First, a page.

## How does gravitational potential energy change as an object moves?

As an object moves higher in a gravitational field, its gravitational potential energy increases. Conversely, as it descends, its gravitational potential energy decreases. This change in potential energy is often converted into kinetic energy or other forms of energy, maintaining the conservation of energy within the system.

## Can you give an example of conservation of energy involving gravitational potential energy?

Consider a pendulum. At its highest point, the pendulum has maximum gravitational potential energy and minimal kinetic energy. As it swings down, this potential energy is converted into kinetic energy. At the lowest point, the kinetic energy is at its maximum and the potential energy is at its minimum. As it swings back up, kinetic energy is converted back into potential energy. Throughout this motion, the total energy of the system remains constant, illustrating the conservation of energy.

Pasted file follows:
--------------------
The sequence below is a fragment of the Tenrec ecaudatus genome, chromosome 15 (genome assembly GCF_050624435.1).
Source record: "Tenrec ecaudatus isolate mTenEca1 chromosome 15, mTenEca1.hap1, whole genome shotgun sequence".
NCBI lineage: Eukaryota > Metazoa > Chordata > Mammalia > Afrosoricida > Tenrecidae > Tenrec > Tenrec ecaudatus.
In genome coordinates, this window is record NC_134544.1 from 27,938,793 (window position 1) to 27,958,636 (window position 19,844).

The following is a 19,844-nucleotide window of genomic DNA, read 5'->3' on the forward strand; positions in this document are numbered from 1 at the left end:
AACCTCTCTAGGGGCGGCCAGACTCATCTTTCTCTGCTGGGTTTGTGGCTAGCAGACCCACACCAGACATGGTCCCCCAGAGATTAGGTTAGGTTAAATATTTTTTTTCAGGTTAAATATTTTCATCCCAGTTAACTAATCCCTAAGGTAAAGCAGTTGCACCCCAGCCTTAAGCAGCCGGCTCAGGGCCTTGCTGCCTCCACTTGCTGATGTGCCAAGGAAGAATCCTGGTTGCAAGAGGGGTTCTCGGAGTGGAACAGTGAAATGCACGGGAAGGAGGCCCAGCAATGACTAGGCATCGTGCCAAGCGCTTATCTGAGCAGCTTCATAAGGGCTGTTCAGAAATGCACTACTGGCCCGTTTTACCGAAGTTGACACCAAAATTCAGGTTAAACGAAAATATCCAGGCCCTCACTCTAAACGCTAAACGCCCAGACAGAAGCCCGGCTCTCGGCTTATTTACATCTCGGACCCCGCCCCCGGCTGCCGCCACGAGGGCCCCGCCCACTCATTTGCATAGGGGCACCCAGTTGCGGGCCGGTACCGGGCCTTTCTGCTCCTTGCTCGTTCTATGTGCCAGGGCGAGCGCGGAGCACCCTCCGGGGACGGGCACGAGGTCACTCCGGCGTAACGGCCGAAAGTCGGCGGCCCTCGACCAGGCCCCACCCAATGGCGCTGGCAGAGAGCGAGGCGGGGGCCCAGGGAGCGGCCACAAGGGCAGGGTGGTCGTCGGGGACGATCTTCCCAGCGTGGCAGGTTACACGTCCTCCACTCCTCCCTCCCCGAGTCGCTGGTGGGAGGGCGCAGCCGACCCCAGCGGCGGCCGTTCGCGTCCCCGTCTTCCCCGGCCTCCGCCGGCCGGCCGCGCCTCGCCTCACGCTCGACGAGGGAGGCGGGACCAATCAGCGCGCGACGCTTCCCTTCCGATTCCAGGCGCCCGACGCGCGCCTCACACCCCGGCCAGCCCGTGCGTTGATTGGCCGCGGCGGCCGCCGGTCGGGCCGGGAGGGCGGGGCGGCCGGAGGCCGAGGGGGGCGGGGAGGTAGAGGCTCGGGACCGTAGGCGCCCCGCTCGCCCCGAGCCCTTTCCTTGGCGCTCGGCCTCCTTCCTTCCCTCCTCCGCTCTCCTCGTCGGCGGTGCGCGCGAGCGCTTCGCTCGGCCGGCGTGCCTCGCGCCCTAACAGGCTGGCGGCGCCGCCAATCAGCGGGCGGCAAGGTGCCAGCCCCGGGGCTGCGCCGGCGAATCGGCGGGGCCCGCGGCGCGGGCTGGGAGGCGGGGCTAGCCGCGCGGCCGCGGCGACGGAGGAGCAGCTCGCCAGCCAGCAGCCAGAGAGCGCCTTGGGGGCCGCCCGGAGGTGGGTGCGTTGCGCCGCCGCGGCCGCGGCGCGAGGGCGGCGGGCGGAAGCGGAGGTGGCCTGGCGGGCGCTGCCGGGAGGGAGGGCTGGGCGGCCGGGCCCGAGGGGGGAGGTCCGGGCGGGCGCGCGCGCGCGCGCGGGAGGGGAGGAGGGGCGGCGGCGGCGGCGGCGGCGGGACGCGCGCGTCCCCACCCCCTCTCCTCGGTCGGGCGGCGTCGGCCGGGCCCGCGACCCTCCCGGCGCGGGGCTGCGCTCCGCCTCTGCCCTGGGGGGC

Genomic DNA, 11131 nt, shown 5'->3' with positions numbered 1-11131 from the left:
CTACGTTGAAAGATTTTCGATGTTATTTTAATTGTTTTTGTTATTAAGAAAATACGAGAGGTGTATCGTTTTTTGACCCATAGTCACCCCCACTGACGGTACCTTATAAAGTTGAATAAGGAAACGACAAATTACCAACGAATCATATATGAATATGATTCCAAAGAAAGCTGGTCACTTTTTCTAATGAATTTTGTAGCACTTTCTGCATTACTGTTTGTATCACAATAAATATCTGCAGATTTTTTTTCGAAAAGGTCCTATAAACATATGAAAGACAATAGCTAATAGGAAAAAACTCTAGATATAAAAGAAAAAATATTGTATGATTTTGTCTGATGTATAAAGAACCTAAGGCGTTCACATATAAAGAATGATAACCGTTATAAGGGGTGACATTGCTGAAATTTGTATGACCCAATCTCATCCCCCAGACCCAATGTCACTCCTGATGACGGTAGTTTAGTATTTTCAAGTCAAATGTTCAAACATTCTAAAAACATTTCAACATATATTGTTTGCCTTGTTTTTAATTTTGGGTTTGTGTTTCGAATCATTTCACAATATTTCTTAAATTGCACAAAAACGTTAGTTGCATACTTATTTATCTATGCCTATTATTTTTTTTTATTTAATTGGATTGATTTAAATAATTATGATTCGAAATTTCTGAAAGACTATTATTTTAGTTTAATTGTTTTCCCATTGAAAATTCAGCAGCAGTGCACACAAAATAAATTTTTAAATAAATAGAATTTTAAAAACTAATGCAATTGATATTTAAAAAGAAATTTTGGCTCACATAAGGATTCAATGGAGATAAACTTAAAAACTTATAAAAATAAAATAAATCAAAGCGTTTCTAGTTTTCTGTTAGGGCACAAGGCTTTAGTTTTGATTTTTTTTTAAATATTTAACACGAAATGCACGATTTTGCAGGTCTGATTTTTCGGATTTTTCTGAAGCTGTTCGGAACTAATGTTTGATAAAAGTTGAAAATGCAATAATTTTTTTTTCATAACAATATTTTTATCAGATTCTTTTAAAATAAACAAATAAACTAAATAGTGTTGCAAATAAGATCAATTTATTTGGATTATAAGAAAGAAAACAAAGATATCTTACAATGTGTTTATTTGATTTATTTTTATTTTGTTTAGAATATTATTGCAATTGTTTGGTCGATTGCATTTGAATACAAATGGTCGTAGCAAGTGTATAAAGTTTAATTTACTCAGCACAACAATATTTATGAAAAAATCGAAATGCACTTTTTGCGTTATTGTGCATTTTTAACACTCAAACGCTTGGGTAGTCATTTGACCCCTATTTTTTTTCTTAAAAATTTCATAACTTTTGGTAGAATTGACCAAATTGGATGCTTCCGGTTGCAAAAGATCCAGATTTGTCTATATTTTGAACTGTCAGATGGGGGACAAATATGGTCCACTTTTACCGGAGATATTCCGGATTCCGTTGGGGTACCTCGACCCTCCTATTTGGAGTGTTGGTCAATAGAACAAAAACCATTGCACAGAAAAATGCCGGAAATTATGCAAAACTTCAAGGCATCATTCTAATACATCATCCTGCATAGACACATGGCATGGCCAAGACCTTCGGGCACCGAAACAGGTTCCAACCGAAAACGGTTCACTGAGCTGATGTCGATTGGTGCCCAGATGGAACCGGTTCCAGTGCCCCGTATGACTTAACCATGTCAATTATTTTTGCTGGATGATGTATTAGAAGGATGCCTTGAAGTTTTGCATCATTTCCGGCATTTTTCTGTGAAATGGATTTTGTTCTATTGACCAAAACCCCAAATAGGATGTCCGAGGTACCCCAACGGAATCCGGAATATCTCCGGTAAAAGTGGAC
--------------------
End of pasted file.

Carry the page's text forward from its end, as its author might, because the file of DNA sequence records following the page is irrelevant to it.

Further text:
## What happens to gravitational potential energy when an object falls freely under gravity?

When an object falls freely under gravity, its gravitational potential energy decreases as it loses height. This lost potential energy is converted into kinetic energy, increasing the object's speed as it falls. The total mechanical energy (sum of potential and kinetic energy) of the object remains constant throughout the fall, assuming no air resistance or other external forces act on the object.